Canada Post mural (Chemainus, BC) by wyn ♥ lok (CC BY-NC-ND 2.0)

Canada Post mural (Chemainus, BC) by wyn ♥ lok (CC BY-NC-ND 2.0)


Return to Sender: Government Committee Wants Canada Post To Help Solve Rural Broadband Woes

Does the future of Canada Post lie in offering Canadian-based cloud services and rural broadband? The Standing Committee on Government Operations and Estimates thinks it might. The committee released a report yesterday on the future of Canada Post that ventures into the digital realm with several recommendations that will make little sense to those that closely follow digital policy in Canada. The committee report includes discussion that Canada Post could offer a Canadian-based cloud service, a Canadian social network, and rural broadband services. The recommendations include:

The federal government examine, with the Minister of Innovation, Science and Economic Development Canada and the Canadian Radio-television and Telecommunications Commission, the possible delivery of broadband Internet and improved cellular service to rural Canada using Canada Post real estate to house servers and offer retail services to customers.

While there is unquestionably a need to address the rural broadband access issue in Canada, there is little reason to believe that Canada Post, which brings no particular expertise and no money to invest in the actual networks, is the right organization to solve the problem.

Post offices in other countries do offer Internet services, but this report reads as if the committee did not consult anyone with expertise on the issue. The thinking would appear to be that with post offices everywhere, why not have the post office set up a server and take orders. Yet a physical space to offer service is not the issue. Indeed, by that standard, Tim Horton’s or an Esso station could do the same. The challenge with the rural broadband is the cost associated with building and maintaining networks. As the Conservative dissent notes:

the Committee did not hear substantive testimony to indicate that there is a widely-held desire for, or financially sustainable means of providing such services. The technical possibility of this proposal is also questionable. This is another example of a recommendation that is untested, uncosted, and lacks clear supporting information to make the case for such services.

After more than 15 years of trying, it is readily apparent that the economics of rural broadband require some form of public investment along with innovative approaches such as public-private partnerships, community-based networks, and wireless solutions. Looking to the post office at this time seems unlikely to advance the issue.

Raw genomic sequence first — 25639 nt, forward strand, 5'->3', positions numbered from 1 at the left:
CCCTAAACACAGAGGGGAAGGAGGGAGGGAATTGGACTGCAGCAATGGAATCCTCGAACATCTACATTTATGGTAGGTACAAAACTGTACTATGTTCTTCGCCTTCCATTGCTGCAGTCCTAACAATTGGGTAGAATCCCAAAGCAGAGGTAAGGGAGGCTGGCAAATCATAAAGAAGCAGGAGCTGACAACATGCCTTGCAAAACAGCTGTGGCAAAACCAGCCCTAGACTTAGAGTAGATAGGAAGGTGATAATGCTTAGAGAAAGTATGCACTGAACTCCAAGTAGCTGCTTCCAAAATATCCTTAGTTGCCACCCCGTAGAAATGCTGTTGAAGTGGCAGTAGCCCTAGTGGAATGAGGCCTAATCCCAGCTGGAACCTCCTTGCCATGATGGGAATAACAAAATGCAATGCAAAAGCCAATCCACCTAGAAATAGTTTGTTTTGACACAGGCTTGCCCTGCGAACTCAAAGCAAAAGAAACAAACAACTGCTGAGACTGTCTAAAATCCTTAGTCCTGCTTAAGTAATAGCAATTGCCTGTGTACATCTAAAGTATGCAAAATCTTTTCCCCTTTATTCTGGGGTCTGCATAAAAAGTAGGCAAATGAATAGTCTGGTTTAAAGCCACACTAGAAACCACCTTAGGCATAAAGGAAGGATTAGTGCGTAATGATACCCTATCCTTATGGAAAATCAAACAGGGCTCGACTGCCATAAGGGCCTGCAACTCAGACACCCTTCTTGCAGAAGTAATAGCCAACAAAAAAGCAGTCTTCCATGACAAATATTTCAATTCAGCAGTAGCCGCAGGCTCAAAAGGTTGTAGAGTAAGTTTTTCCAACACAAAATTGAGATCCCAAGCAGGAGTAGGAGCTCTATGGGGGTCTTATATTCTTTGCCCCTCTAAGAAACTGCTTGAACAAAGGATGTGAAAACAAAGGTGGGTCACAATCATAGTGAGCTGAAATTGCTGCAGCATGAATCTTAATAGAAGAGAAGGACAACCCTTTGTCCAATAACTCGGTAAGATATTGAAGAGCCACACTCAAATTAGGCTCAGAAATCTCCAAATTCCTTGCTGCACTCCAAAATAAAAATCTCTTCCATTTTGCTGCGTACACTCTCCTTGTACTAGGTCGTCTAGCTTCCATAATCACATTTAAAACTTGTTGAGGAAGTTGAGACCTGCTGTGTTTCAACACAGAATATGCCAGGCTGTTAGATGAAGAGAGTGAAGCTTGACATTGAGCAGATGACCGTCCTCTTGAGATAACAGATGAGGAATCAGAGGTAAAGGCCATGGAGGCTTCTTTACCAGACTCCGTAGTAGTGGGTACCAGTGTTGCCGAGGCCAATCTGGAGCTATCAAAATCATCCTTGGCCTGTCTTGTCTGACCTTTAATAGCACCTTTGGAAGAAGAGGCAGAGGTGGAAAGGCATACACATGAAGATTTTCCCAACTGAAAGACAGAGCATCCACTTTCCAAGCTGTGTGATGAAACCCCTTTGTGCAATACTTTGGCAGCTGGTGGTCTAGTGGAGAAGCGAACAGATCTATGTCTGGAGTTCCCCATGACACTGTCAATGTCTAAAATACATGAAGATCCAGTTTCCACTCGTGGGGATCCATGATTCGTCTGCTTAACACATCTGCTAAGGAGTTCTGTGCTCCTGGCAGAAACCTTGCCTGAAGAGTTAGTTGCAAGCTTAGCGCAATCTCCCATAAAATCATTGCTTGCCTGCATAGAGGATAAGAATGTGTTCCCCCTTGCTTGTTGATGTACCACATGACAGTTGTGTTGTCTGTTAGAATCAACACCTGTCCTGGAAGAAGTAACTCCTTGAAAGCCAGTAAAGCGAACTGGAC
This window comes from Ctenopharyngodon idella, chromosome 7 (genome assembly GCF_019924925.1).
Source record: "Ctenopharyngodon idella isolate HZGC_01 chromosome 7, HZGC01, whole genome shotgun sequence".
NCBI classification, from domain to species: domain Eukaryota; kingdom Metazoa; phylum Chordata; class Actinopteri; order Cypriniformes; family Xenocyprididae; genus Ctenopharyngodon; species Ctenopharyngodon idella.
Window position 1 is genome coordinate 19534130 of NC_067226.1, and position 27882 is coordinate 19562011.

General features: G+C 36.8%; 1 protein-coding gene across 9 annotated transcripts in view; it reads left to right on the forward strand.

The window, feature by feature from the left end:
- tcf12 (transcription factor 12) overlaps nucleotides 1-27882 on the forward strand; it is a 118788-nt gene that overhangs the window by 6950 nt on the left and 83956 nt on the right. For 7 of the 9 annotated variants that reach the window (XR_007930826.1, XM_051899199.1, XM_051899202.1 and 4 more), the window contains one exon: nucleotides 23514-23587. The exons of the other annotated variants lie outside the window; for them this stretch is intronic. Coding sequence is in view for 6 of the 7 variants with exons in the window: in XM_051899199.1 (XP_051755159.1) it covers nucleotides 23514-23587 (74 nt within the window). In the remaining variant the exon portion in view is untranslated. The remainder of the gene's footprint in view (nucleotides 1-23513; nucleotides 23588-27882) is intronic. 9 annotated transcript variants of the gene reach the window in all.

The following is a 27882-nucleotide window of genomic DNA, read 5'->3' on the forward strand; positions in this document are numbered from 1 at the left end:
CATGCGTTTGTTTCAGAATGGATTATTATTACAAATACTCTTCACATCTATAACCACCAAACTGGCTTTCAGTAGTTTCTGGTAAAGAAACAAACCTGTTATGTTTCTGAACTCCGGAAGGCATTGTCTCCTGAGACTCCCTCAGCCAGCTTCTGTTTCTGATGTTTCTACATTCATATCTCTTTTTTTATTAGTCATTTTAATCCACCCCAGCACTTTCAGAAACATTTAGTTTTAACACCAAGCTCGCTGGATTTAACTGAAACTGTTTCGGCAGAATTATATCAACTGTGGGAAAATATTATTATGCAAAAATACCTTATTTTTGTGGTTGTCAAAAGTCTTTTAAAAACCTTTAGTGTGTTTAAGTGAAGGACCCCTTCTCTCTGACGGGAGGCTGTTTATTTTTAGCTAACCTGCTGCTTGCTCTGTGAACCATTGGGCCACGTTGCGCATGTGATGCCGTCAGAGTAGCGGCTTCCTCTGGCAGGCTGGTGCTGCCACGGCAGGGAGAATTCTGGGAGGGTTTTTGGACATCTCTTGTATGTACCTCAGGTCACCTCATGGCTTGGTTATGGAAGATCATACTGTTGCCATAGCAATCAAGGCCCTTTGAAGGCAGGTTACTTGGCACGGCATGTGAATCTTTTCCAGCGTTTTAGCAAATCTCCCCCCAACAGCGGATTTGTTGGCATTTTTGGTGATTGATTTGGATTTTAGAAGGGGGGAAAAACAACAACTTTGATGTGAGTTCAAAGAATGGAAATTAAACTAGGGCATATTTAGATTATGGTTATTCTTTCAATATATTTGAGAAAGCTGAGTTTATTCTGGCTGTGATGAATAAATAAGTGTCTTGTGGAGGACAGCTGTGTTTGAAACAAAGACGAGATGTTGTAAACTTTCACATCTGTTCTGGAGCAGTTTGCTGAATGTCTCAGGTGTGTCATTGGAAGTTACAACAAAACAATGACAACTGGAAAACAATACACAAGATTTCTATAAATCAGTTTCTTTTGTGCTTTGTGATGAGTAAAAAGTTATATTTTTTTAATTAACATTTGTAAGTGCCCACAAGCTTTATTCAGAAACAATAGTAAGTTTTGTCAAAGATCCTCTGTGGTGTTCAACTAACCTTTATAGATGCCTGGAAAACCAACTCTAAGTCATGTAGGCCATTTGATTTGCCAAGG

1. David Collier-Brown says:

    Oddly enough, the arguement would probably work if the supplier was to be the CNR, which up to 1995 was a crown corporation, and actively engaged in laying communication lines on its rights of ways, which made a dense mesh across much of the inhabited parts of Canada. What it’s been doing since is not known to me, but I would be surprise it it’s divented itself of in-use rights of way

    • Ron Marshall says:

      Hi David. It would be sad irony if the thing that was key in building the country was not able to be somehow exploited to sustain it.

    • There are what the rail industry calls – or called? – abandonment processes for when the railroads want to give up particular lines to either competitors or other possible users of that land.

      Not sure that CNR would be a useful avenue for such things as proposed here, though.

  2. There are several things the could actually do:
    – Digital ID cards for every Canadian – like in Estonia. If done right could be used everywhere and save billions
    – switch to paperless delivery (open-scan-send electronically)
    – notify electronically if there is a parcel in the mailbox

    • Wiebe De Haas says:

      The Post Office did have the paperless service, in a slightly different form, in the 1980s. It also presently does offer electronic notifications for parcels and an assortment of other documents. Canada Post offered a service called Email, long before the Internet was developed.

    • Wiebe De Haas says:

      The Post Office is the backbone of communications in Canada, regardless of how it is today perceived. Once other newer technologies were introduced, and constant negative attention given it, there is a misunderstanding of how useful it still is. The ideas of returning postal banking and using postal facilities as nodes for increasing the reach of the Internet into rural and remote areas should be seen as a natural fit. To claim CPC does not have the knowledge to fulfill this idea underestimates its capability ‘to communicate’.

  3. I feel like all the Liberal’s ideas are stuff they’ve sitting on since the last time they were in power! They need to update their playbook to 2016 (at least).

  4. Ministry of Innovation, Science and Economic Development used to be Industry. Not sure I am seeing any technical innovation from this group. Trudeau might rethink the name or function of this ministry.

  5. Having Canada Post as an ISP of last resort – in addition to its other existing and proposed services – might not be a bad thing at all.